FORT KENT, Maine — As parts of Maine woke to more fresh snow or freezing rain Thursday morning, residents took to social media to post photos of the latest round of nasty weather and lament the lingering winter conditions.
“When will it end?” and “make it stop” seemed to be the most common sentiments.
But in the big Maine weather picture, how extreme has the 2014-2015 winter season been?
“Down East, and certainly along the coast, it has been well above normal. Historic would be the word for it,” Donny Dumond, warning coordinator meteorologist at the Caribou National Weather Service, said.
“In Robbinston, where there are no official climatological recording devices, volunteer weather spotters have recorded 196.7 inches of snowfall so far this year,” Dumond said Thursday.
“Robbinston and Eastport got close to 200-inches,” Dumond said. “But unless we can tweak some more snow out of the system tonight, I don’t think they will make it.”
Whether that is enough for “record snowfall” status is hard to say, Dumond said, because records for that part of the state do not go back that far.
“Definitely compared to the last couple of winters, this has been a stronger winter for them,” he said.
“Up here in [Aroostook County] in the Caribou area, we actually sneaked into a top 10 snowfall total with the last snow event,” Dumond said. “It just keeps on going.”
Caribou has recorded 141.2 inches of snow this year and is holding at the 10th snowiest winter on record. The record was set in 2008, when 197.8 inches of snow fell.
Bangor is holding at its second snowiest winter on record, with 136.7 inches, Dumond said, far from the record 181.9 inches of 1963.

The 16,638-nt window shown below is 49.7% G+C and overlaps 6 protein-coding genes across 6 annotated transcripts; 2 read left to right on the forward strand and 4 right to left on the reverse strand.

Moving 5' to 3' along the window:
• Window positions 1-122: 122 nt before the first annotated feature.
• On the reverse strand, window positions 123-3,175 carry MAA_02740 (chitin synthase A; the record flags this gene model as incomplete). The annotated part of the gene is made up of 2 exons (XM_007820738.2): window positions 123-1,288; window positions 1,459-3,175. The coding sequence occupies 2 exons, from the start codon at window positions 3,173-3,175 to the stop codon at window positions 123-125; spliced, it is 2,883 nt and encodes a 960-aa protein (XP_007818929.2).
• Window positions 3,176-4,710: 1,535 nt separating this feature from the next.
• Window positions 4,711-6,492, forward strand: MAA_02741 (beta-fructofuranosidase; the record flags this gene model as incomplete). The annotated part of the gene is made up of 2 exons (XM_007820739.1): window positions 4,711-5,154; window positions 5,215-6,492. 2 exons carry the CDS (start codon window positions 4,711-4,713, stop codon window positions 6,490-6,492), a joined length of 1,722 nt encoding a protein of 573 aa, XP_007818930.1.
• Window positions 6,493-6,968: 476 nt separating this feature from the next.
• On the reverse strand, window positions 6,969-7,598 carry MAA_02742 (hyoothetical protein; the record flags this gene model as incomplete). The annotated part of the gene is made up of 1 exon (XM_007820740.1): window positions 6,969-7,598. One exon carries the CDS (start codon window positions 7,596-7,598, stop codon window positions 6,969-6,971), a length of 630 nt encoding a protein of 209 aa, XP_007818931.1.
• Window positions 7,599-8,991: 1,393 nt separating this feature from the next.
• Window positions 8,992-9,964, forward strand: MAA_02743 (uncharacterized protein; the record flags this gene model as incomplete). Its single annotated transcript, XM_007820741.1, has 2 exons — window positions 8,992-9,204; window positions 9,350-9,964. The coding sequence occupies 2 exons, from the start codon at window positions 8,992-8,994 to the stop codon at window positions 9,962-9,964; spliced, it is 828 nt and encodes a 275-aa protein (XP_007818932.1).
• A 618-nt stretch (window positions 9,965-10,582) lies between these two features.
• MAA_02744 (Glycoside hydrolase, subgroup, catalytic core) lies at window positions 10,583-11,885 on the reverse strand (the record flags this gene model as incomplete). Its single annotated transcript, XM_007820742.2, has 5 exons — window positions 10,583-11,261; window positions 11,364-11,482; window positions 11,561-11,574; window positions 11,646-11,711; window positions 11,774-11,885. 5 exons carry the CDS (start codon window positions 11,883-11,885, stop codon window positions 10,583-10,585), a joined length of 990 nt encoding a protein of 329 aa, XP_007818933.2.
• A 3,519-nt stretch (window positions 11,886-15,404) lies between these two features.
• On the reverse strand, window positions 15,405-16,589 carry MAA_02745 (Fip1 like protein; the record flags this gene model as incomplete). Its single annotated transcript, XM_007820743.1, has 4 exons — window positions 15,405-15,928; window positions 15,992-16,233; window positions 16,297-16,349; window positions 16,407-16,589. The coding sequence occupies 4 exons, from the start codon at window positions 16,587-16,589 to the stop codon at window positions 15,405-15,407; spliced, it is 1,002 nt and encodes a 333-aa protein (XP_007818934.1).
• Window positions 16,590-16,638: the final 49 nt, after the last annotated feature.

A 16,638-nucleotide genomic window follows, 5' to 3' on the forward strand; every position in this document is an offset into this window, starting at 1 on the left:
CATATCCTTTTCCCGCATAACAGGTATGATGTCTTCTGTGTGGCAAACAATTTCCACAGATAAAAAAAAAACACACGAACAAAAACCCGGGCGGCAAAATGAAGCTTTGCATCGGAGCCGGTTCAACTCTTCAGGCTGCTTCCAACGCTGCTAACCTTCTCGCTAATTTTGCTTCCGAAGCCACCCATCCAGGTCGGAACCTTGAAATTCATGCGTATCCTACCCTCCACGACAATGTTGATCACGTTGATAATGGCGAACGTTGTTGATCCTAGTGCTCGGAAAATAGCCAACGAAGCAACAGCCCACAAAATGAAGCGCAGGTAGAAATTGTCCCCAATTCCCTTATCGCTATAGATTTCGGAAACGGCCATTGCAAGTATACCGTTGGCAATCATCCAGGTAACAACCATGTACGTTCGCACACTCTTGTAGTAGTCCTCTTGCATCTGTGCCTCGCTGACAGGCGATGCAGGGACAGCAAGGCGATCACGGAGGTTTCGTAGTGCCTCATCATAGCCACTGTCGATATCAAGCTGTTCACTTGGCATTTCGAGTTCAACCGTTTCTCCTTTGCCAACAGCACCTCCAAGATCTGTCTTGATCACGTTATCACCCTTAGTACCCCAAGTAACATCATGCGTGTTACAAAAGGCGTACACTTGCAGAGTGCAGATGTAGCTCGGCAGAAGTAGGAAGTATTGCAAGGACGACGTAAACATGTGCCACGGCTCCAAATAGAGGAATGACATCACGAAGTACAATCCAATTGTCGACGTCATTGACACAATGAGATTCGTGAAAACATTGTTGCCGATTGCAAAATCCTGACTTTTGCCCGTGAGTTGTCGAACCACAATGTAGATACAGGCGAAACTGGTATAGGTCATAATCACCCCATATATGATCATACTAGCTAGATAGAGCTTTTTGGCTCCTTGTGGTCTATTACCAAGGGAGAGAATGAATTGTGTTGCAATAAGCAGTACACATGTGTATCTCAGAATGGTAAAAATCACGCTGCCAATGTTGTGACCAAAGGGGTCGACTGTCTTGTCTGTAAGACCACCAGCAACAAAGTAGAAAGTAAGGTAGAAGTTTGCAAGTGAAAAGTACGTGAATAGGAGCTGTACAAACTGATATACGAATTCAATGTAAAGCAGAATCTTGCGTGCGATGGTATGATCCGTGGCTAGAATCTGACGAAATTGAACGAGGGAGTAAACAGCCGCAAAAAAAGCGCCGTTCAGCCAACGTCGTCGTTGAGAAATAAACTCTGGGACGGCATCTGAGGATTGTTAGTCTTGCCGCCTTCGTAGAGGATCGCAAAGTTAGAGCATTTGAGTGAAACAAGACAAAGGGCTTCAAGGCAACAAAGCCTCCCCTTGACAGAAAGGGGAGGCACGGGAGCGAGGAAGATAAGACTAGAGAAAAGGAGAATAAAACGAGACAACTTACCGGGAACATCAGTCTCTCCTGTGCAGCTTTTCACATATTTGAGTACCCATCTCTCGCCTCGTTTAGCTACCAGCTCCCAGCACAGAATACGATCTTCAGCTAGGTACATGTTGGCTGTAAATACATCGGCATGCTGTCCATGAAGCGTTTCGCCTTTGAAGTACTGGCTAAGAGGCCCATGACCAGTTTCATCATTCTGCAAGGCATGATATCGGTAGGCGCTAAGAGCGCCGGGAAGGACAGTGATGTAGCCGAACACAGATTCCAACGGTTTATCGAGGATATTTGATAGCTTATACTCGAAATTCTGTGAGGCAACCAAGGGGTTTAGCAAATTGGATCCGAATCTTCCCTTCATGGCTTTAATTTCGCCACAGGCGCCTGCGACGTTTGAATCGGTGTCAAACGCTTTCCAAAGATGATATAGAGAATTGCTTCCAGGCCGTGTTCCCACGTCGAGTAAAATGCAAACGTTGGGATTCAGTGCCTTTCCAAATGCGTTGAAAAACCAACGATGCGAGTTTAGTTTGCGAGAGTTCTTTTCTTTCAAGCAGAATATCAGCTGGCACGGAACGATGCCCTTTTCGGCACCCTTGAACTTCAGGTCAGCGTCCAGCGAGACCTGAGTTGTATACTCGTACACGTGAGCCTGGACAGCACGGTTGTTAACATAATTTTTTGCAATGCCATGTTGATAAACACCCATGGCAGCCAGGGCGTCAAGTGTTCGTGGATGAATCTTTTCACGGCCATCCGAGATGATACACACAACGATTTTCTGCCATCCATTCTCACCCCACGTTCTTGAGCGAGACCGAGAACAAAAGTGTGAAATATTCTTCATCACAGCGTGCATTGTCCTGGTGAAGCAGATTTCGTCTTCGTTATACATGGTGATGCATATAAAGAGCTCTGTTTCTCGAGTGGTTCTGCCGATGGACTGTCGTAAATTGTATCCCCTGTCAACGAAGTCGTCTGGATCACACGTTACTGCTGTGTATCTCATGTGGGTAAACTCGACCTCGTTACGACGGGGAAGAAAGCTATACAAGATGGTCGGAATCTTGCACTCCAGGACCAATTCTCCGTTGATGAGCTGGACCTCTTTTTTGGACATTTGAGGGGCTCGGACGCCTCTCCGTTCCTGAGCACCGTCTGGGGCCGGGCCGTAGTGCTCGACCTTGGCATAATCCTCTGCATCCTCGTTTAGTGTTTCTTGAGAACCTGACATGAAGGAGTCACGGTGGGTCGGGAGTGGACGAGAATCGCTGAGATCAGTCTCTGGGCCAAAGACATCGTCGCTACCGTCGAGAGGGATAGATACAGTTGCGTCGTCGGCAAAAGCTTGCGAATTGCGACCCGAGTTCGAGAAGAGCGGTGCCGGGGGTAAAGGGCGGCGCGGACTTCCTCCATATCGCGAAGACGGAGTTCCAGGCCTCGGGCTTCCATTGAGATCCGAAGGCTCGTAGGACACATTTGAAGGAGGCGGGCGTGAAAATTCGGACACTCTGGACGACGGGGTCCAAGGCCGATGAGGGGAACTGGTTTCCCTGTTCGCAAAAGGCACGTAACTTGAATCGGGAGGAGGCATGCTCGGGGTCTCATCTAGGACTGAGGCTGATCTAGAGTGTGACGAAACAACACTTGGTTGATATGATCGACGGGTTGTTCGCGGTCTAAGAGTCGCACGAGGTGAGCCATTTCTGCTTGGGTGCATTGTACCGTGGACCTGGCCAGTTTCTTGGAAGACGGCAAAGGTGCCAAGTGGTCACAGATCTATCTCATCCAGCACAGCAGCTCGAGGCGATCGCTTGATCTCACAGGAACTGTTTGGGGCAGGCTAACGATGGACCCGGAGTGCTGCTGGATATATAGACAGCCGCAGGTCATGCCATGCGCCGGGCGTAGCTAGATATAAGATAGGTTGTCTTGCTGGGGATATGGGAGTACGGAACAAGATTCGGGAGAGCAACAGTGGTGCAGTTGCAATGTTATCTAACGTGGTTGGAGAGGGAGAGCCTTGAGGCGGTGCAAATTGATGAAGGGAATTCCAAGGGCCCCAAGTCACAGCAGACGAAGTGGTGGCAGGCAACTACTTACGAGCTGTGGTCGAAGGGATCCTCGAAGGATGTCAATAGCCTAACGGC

“I am sure there are some old-timers who would tell you about that year,” he said.
In Eastport, weather spotters recorded 125.3 inches of snowfall between Jan. 27 and Feb.27.
“Those are unofficial numbers,” Dumond said. “But that is a significant amount. If records were kept for that area, it probably would have broken those records.”
With all that snow came cold — “brutal” cold, according to Dumond.
“February was pretty much the coldest month on record for the entire state,” he said. “That can be rough on people.”
The average temperature for Bangor from January through March was 15.3 degrees, Dumond said, smashing the previous record cold for that same period of 17.3 degrees set in 1948.
It was cold in Caribou over those same three months, with an average of 10.5 degrees, but not cold enough to break the 1948 record of 10.1 degrees.
Mainers are used to cold weather in January, Dumond said. But this year, the extreme cold temperatures lingered into February, which averaged a record 6.1 degrees in Bangor and 2.8 degrees in Caribou.
That many cold months in a row kept the snow from melting and made the winter feel long for a lot of people, Dumond said.
“It really made it seem like a rough winter,” he said.
The fault, he said, can be placed firmly at the feet of the jet stream and a persistent northwest flow that funneled arctic air into Maine straight down from Canada.
Couple that with storm tracks that persisted off the coast and allowed snow to develop along the coast, and that’s the recipe for the snowy and frigid Maine 2015 winter season.
But there is a light at the end of the tunnel.
“I expect people to really start noticing a difference after tonight,” Dumond said.
Temperatures around the state will begin to moderate Friday and by next week could reach the 60s in the south and the 50s in the north.
But there remains at least one more patch of winter to get through, according to the National Weather Service.
A wintry mix of snow, sleet and freezing rain was forecast to hit northern, central and coastal Maine starting late Thursday. The weather is expected to change over to rain along the coast but fall as frozen precipitation in central and Northern Maine through early Friday afternoon.
“It’s felt like a long winter for a lot of people in the state,” Dumond said. “But spring is in sight.”